Over 7,000 Indians applied for asylum in the United States in 2017: UN
Over 7,000 people from India filed applications for asylum in the US last year, according to UN refugee agency which said America was the largest recipient of new asylum requests in 2017
Over 7,000 people from India filed applications for asylum in the US last year, according to a report by the UN refugee agency which said America was the largest recipient of new asylum requests in 2017.
The UN Refugee Agency said in its annual Global Trends report that 68.5 million people globally were displaced as of the end of 2017. Among them were 16.2 million people who became displaced during 2017 itself, either for the first time or repeatedly – indicating a huge number of people on the move and equivalent to 44,500 people being displaced each day, or a person becoming displaced every two seconds.
Wars, other violence and persecution drove worldwide forced displacement to a new high in 2017 for the fifth year in a row, led by the crisis in Democratic Republic of the Congo, South Sudan's war, and the flight into Bangladesh from Myanmar of hundreds of thousands of Rohingya refugees. Overwhelmingly, it is developing countries that are most affected, it said.
Asylum-seekers, who were still awaiting the outcome of their claims to refugee status as of December 31, 2017, meanwhile rose by around 3,00,000 to 3.1 million. People displaced inside their own country accounted for 40 million of the total, slightly fewer than the 40.3 million in 2016.
In the US, the trend of increasing asylum claims from people originating from the north of Central America also continued. Salvadorans made up the largest nationality of applicants with 49,500 claims, almost half again as much as the 33,600 submitted in 2016.
Asylum claims from Venezuelans increased by 63 per cent to 29,900, reflecting the challenging conditions in the country. Other nationalities from which there were more than 5,000 claims in 2017 were Mexico (26,100), China (17,400), Haiti (8,600) and India (7,400). Altogether claims were received from nationals from 168 countries, the report said.
According to the report, there were 1,97,146 refugees as of 2017 in India and 10,519 asylum seekers with pending cases. There are about 40,391 asylum seekers from India at the end of last year, the report said.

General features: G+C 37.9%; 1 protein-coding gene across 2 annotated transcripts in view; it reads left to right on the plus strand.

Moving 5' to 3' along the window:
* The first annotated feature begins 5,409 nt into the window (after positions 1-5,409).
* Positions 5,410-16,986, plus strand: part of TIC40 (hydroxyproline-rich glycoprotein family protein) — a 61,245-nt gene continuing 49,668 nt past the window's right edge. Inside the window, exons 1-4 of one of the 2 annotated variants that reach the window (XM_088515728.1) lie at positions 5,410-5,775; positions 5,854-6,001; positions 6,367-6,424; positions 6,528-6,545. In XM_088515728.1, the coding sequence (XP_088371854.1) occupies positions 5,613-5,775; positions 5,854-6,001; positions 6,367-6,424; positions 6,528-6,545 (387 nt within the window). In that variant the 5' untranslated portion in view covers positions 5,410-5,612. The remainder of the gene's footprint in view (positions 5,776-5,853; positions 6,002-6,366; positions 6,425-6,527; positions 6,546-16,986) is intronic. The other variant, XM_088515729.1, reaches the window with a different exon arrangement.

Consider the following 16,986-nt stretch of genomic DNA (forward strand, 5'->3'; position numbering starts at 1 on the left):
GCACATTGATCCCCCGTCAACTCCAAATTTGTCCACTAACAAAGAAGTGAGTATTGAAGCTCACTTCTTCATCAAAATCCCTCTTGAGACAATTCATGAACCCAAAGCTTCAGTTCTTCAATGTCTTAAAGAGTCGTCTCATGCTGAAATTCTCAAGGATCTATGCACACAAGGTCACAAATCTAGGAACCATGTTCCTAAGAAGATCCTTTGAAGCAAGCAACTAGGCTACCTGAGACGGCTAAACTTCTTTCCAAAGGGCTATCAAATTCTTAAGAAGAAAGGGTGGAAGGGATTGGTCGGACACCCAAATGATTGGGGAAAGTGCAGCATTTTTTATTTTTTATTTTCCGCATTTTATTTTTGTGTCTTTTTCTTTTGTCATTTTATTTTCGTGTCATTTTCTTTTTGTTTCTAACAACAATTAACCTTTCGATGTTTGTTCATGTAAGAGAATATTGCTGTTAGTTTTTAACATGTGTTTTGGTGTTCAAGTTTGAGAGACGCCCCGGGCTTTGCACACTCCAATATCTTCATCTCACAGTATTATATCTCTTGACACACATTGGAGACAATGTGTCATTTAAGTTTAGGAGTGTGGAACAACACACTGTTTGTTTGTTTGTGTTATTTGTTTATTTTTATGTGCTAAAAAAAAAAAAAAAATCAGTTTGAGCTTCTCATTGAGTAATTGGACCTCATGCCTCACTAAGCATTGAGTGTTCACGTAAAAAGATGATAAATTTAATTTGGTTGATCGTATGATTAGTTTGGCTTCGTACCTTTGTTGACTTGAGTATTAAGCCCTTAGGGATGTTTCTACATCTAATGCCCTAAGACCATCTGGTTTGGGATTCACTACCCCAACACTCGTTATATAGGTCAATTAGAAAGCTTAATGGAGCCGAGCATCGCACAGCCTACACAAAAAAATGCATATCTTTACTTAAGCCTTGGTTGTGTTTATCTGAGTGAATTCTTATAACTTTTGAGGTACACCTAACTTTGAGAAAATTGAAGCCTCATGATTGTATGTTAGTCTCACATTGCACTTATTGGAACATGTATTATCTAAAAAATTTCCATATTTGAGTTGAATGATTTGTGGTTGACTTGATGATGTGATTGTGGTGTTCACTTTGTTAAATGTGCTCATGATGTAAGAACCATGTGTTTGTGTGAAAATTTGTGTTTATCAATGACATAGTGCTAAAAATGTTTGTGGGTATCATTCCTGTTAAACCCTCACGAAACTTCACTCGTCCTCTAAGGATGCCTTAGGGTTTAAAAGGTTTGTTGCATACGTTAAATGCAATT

It added that for the first time since 2013, Syria was not the most common country of origin for new asylum-seekers. The highest number of asylum claims filed by individuals were from nationals of Afghanistan who submitted 124,900 claims in 80 different countries.
As in 2016, Turkey received the most claims with 67,400 registered, replacing Germany, which received 16,400 claims compared with 127,000 in 2016. In contrast to 2016, Greece was the third most common recipient of claims from Afghans with 7,500, followed by France (6,600) and India (4,500). Refugees originating from Myanmar represented the fourth-largest population group by country of origin, more than doubling in number from less than half a million to 1.2 million by the end of 2017.
The majority of refugees from Myanmar at the end of the year were hosted by Bangladesh (932,200). Other countries with sizable populations of Myanmar refugees were Thailand (100,000), Malaysia (98,000) and India (18,100).
The report said that refugees who have fled their countries to escape conflict and persecution accounted for 25.4 million of the 68.5 million. This is 2.9 million more than in 2016, also the biggest increase UNHCR has seen in a single year.
Asylum-seekers, who were still awaiting the outcome of their claims to refugee status as of 31 December 2017, meanwhile rose by around 300,000 to 3.1 million. People displaced inside their own country accounted for 40 million of the total, slightly fewer than the 40.3 million in 2016.
“We are at a watershed, where success in managing forced displacement globally requires a new and far more comprehensive approach so that countries and communities aren't left dealing with this alone,” said UN High Commissioner for Refugees Filippo Grandi.
“But there is reason for some hope. Fourteen countries are already pioneering a new blueprint for responding to refugee situations and in a matter of months a new Global Compact on Refugees will be ready for adoption by the United Nations General Assembly.”